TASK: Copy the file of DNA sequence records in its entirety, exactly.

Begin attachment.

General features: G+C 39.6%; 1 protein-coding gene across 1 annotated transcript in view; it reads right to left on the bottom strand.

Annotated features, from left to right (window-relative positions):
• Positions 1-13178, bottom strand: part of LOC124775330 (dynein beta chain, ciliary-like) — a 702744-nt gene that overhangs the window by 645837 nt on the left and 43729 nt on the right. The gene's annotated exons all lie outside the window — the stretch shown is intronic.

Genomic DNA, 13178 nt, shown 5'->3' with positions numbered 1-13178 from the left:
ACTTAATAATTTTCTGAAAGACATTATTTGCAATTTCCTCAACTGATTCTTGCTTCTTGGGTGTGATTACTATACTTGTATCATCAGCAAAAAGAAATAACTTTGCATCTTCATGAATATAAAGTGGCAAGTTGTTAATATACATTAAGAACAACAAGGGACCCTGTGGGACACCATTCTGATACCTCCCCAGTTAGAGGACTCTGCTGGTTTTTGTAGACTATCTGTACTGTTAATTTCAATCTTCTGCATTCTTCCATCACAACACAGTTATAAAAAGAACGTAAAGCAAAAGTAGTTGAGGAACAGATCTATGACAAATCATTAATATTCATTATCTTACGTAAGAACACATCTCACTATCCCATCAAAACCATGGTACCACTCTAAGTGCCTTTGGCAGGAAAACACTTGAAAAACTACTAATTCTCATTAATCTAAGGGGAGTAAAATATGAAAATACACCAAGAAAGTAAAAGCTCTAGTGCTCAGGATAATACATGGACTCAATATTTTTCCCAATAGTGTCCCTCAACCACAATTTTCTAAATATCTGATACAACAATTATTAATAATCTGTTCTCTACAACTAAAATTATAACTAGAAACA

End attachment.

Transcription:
General features: G+C 39.6%; 1 protein-coding gene across 1 annotated transcript in view; it reads right to left on the bottom strand.

Annotated features, from left to right (window-relative positions):
• Positions 1-13178, bottom strand: part of LOC124775330 (dynein beta chain, ciliary-like) — a 702744-nt gene that overhangs the window by 645837 nt on the left and 43729 nt on the right. The gene's annotated exons all lie outside the window — the stretch shown is intronic.

Genomic DNA, 13178 nt, shown 5'->3' with positions numbered 1-13178 from the left:
ACTTAATAATTTTCTGAAAGACATTATTTGCAATTTCCTCAACTGATTCTTGCTTCTTGGGTGTGATTACTATACTTGTATCATCAGCAAAAAGAAATAACTTTGCATCTTCATGAATATAAAGTGGCAAGTTGTTAATATACATTAAGAACAACAAGGGACCCTGTGGGACACCATTCTGATACCTCCCCAGTTAGAGGACTCTGCTGGTTTTTGTAGACTATCTGTACTGTTAATTTCAATCTTCTGCATTCTTCCATCACAACACAGTTATAAAAAGAACGTAAAGCAAAAGTAGTTGAGGAACAGATCTATGACAAATCATTAATATTCATTATCTTACGTAAGAACACATCTCACTATCCCATCAAAACCATGGTACCACTCTAAGTGCCTTTGGCAGGAAAACACTTGAAAAACTACTAATTCTCATTAATCTAAGGGGAGTAAAATATGAAAATACACCAAGAAAGTAAAAGCTCTAGTGCTCAGGATAATACATGGACTCAATATTTTTCCCAATAGTGTCCCTCAACCACAATTTTCTAAATATCTGATACAACAATTATTAATAATCTGTTCTCTACAACTAAAATTATAACTAGAAACA